This article clarifies and further defends the view that the right to be presumed innocent until proven guilty, protected by Article 6(2) of the European Convention of Human Rights has implications for the substantive law. It is shown that a ‘purely procedural’ conception of the presumption of innocence has absurd implications for the nature of the right. Objections to the moderate substantive view defended are considered, including the acceptability of male prohibits offences, the difficulty of ascertaining intentions of legislatures and (...)
    Direct download (4 more)  
     
    Export citation  
     
    Bookmark   3 citations  
  23.  22
    The Persistence of the Right of Return.Victor Tadros - 2017 - Politics, Philosophy and Economics 16 (4):375-399.
    This article defends the right that Palestinians have to return to the territory governed by Israel. However, it does not defend the duty on Israel to permit return. Whether there is such a duty depends on whether the economic, social and security costs override that right. In order to defend the right of return, it is shown both that the current generation of Palestinians retain a significant interest in return, and that insofar as their interests are diminished, their rights are (...)
    Direct download  
     
    Export citation  
     
    Bookmark   2 citations  
  24.  11
    Responses to Wrongs and Crimes.Victor Tadros - 2019 - Criminal Law and Philosophy 13 (3):455-478.
    This is a response to the four essays on Wrongs and Crimes.
    Direct download (2 more)  
     
    Export citation  
     
    Bookmark   1 citation  
  25.  36
    Past Killings and Proportionality in War.Victor Tadros - 2018 - Philosophy and Public Affairs 46 (1):9-35.
    Direct download (6 more)  
     
    Export citation  
     
    Bookmark   1 citation  
  26.  41
    Rape Without Consent.Victor Tadros - 2006 - Oxford Journal of Legal Studies 26 (3):515-543.
    This article is a defence of a differentiated offence of rape. A differentiated offence is an offence which can be completed in a number of different ways that cannot be captured in a simple definition. It is argued that such an offence would meet several concerns that have been expressed in the feminist literature about the law of rape. It would assist certainty, it would reduce the extent to which the offence focuses on the conduct of the complainant, it would (...)
    Direct download (3 more)  
     
    Export citation  
     
    Bookmark   4 citations  
  27.  24
    Answers.Victor Tadros - 2015 - Criminal Law and Philosophy 9 (1):73-102.
    I am extremely grateful to Daniel Farrell, Hamish Stewart, Kasper Lippert-Rasmussen and Suzanne Uniacke for their careful, imaginative and probing responses to The Ends of Harm: The Moral Foundations of Criminal Law in this special issue of Criminal Law and Philosophy. It is especially gratifying that philosophers of this calibre, not all of whom have worked directly on the philosophy of punishment and the philosophy of criminal law, have engaged with Ends in this way.One of my ambitions in writing Ends (...)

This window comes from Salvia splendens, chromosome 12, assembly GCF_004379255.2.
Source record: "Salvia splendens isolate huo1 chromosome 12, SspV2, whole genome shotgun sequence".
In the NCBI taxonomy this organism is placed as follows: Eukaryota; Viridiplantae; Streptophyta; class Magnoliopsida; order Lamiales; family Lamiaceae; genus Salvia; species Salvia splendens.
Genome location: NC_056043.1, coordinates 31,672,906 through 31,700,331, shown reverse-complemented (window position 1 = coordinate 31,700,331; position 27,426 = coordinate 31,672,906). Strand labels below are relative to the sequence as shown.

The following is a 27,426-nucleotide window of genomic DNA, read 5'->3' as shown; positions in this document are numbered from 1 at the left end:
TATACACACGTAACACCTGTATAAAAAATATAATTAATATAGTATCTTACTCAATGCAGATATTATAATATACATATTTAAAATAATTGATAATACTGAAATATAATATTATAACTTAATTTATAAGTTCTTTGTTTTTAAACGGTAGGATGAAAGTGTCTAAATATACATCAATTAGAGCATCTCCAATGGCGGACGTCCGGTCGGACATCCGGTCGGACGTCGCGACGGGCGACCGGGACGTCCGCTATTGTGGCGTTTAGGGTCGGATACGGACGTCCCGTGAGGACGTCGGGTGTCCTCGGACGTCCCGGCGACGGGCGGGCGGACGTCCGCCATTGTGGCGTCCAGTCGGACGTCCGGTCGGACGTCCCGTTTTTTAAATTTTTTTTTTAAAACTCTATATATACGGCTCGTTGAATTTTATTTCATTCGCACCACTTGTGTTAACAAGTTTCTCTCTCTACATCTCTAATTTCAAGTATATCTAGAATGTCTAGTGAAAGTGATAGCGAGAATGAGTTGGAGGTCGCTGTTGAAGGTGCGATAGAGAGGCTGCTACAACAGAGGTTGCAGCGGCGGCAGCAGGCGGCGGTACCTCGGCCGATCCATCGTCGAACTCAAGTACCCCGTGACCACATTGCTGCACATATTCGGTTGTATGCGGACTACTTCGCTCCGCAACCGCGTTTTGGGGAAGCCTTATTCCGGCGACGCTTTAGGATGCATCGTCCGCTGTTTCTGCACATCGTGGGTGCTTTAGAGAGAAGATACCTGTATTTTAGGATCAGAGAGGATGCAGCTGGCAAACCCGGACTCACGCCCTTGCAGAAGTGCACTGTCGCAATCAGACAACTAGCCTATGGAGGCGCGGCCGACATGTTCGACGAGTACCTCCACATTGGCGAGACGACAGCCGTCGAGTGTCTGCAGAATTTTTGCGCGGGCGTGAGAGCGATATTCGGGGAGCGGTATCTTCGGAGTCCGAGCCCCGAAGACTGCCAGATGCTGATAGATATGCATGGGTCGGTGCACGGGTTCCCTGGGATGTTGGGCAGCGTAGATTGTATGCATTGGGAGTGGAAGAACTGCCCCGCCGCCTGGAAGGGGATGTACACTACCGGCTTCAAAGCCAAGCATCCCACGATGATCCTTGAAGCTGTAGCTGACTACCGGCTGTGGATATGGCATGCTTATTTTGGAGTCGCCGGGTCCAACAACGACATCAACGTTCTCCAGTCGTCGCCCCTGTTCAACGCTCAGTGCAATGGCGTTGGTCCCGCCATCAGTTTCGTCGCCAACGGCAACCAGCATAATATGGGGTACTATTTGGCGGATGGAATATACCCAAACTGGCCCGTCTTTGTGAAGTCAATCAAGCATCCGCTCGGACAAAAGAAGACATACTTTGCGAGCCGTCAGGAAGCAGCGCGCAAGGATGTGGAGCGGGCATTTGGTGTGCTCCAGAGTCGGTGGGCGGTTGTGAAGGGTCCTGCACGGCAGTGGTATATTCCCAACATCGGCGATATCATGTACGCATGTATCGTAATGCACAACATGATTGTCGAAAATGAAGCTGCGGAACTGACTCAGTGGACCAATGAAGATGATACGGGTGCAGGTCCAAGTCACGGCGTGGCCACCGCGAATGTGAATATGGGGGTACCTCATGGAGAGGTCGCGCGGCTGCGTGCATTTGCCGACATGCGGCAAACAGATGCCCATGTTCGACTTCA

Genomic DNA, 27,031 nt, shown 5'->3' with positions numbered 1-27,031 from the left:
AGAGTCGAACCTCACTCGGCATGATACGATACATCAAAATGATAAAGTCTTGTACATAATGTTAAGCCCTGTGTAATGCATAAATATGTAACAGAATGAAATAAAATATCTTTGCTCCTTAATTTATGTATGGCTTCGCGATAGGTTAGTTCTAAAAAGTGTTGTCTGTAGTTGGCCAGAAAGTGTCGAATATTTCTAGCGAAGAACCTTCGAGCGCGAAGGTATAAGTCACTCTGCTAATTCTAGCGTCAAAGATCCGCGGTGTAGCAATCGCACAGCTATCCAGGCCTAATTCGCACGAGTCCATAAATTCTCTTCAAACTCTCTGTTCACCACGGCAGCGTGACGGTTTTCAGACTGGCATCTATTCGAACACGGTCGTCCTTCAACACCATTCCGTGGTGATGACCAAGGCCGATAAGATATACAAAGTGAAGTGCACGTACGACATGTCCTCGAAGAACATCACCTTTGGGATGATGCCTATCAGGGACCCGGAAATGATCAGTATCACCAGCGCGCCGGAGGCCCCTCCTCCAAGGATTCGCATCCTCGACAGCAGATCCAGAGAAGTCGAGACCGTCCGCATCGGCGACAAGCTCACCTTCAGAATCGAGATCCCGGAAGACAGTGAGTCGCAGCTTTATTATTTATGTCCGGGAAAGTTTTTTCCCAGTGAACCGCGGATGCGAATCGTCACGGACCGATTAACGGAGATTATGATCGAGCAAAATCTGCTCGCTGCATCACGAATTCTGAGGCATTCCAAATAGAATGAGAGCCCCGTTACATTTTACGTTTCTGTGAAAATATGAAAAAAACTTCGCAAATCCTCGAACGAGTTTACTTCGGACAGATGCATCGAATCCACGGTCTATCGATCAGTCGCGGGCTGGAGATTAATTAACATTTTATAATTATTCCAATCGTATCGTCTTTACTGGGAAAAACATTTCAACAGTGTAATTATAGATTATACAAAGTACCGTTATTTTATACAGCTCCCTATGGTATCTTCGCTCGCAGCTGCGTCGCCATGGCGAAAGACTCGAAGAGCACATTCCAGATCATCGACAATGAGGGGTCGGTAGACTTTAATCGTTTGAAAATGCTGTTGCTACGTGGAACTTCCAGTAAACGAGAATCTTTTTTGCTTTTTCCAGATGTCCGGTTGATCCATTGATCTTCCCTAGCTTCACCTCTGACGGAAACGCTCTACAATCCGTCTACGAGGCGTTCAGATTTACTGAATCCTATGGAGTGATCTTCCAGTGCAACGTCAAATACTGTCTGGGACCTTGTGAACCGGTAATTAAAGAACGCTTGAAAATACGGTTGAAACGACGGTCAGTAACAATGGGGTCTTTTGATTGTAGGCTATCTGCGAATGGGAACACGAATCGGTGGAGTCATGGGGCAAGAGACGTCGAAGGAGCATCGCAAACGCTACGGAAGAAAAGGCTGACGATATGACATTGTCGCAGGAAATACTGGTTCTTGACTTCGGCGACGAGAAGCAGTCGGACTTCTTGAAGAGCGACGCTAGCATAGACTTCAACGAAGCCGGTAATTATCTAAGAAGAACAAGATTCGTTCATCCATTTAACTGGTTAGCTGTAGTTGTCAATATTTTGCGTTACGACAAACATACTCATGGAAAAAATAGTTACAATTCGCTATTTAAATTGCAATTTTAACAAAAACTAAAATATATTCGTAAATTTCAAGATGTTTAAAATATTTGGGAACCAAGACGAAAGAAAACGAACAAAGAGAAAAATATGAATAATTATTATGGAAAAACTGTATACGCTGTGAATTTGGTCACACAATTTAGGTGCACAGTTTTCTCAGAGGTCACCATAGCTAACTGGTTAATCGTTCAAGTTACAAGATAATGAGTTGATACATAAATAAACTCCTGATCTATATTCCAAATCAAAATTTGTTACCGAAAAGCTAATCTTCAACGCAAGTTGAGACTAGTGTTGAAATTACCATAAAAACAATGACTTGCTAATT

Direct download (2 more)  
     
    Export citation  
     
    Bookmark   2 citations  
  28.  18
    The Moral Distinction Between Combatants and Noncombatants: Vulnerable and Defenceless.Victor Tadros - 2018 - Law and Philosophy 37 (3):289-312.
    In Sparing Civilians, Seth Lazar claims that in war, with rare exceptions, killing noncombatants is worse than killing combatants. This paper raises some doubts about whether this is an important principle – at least, once we understand Lazar’s clarifications. It also suggests that however it is clarified, it seems false. And it suggests a related principle that more plausible. This related principle applies only to those with just aims, and it applies only to intentional killing rather than to all forms (...)
    Direct download (4 more)  
     
    Export citation  
     
    Bookmark   1 citation  
  29.  69
    Punishment and the Appropriate Response to Wrongdoing.Victor Tadros - 2017 - Criminal Law and Philosophy 11 (2):229-248.
    My main aims in this paper are to further clarify and defend the Duty View of punishment, outlined in my book The Ends of Harm, by responding to some objections to it, and by exploring some variations on that view. I briefly lay out some steps in the justification of punishment that I defend more completely in Chapter 12 of The Ends of Harm. I offer some further support for these steps. They justify punishment of an offender for general deterrence (...)
    Direct download (2 more)  
     
    Export citation  
     
    Bookmark   1 citation  
  30.  56
    Responses.Victor Tadros - 2013 - Law and Philosophy 32 (2-3):241-325.
    This essay is a response to the excellent contributions to the double special issue of Law and Philosophy on my book The Ends of Harm. I further defend the Duty View of punishment outlined in the book, responding to criticisms of that view. I also challenge the plausibility of retributivist accounts offered in response to the challenges to that view developed in The Ends of Harm.
    Direct download (6 more)  
     
    Export citation  
     
    Bookmark   2 citations  
  31.  57
    Moving Mountains: Variations on a Theme by Shelly Kagan.Victor Tadros - 2017 - Criminal Law and Philosophy 11 (2):393-405.
    My response to Shelly Kagan’s book, The Geometry of Desert, is to raise both general and more specific issues. I criticise Kagan’s way of setting up his project. I will suggest many factors other than desert better explain Kagan’s cases. I then examine more particular aspects of the project. I investigate Kagan’s discussion of what he calls the V-shaped skyline. According to Kagan, the V-shaped skyline represents the idea that it is more important that the very vicious and the very (...)